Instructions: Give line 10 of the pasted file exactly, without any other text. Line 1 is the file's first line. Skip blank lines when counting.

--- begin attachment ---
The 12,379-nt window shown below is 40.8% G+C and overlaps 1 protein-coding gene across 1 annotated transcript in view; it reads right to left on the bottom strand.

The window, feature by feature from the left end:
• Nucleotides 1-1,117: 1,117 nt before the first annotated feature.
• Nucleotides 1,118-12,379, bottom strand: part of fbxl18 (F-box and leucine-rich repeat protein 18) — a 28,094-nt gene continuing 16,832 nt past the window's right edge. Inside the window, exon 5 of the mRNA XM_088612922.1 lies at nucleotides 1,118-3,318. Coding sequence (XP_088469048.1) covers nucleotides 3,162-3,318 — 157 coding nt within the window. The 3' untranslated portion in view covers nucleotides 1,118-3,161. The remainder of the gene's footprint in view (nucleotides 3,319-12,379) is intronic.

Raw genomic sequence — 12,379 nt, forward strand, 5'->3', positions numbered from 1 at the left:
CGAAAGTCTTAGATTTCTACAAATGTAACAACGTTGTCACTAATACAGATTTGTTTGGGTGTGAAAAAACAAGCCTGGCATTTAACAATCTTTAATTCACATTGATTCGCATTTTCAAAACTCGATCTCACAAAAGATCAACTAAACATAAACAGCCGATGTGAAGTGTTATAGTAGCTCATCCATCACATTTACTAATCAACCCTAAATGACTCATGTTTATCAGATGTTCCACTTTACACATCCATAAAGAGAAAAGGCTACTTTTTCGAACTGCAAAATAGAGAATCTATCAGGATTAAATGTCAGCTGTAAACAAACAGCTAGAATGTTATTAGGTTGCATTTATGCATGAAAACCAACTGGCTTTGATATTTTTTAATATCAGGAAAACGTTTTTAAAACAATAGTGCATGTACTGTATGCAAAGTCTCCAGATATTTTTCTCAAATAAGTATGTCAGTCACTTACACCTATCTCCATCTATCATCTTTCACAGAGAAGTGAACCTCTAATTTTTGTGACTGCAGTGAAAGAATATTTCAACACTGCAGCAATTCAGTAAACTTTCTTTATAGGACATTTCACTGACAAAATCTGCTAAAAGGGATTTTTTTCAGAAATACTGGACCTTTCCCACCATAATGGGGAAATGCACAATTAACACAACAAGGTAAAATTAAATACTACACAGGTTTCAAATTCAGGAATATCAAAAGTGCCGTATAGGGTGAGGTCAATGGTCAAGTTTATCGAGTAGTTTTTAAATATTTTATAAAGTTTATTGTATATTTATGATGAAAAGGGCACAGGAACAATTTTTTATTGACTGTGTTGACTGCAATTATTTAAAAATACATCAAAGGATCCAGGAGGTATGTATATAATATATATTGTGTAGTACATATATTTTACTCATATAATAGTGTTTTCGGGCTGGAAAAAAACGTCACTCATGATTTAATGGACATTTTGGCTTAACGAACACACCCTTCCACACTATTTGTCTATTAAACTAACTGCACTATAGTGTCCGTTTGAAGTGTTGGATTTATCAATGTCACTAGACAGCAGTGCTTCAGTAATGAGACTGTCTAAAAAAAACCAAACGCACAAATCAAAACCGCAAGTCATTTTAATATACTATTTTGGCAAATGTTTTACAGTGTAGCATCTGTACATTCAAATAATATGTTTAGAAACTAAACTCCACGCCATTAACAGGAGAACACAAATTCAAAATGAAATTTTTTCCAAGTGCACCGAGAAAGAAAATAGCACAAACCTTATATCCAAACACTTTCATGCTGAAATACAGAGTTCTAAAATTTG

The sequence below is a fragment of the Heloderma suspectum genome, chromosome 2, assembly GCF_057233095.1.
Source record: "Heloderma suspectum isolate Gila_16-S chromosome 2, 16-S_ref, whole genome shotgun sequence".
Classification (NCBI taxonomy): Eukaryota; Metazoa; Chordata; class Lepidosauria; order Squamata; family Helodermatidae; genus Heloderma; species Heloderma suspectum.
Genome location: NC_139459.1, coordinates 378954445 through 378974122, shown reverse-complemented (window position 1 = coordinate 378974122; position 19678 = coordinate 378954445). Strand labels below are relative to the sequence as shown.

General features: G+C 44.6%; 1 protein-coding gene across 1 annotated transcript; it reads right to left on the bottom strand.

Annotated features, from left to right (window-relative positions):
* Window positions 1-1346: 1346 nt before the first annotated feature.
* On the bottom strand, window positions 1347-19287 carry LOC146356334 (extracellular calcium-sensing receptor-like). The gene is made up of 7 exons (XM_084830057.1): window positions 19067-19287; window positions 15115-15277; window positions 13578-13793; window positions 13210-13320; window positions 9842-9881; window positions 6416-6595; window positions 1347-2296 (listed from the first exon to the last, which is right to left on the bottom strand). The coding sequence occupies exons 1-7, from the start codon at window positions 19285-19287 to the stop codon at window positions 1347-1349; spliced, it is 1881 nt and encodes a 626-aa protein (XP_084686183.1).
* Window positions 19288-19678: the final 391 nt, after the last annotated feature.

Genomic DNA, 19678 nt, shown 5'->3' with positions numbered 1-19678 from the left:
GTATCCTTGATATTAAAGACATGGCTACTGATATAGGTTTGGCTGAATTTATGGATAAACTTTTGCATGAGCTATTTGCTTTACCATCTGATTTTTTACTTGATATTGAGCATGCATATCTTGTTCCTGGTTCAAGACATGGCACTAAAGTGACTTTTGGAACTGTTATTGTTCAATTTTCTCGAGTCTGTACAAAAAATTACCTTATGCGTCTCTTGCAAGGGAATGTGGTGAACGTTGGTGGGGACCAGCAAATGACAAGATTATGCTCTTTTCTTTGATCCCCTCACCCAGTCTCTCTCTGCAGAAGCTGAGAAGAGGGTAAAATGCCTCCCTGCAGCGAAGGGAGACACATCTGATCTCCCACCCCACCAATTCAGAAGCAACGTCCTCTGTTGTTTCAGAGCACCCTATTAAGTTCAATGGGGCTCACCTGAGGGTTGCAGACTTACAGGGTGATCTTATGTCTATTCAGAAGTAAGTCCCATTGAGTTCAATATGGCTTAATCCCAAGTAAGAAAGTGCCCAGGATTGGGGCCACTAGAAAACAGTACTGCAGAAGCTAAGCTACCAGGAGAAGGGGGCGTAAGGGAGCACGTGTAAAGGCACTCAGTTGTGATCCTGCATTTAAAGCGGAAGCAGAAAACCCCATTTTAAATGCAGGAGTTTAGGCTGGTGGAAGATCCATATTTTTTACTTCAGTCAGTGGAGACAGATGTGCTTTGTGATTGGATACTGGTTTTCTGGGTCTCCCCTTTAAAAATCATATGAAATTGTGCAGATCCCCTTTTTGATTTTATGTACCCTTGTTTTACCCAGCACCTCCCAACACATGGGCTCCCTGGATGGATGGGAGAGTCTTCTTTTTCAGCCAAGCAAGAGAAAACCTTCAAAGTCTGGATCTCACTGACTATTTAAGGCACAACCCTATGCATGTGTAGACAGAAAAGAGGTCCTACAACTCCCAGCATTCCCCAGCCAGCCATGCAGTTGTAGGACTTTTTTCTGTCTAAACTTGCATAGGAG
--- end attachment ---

Genome location: NC_139459.1, coordinates 378954445 through 378974122, shown reverse-complemented (window position 1 = coordinate 378974122; position 19678 = coordinate 378954445). Strand labels below are relative to the sequence as shown.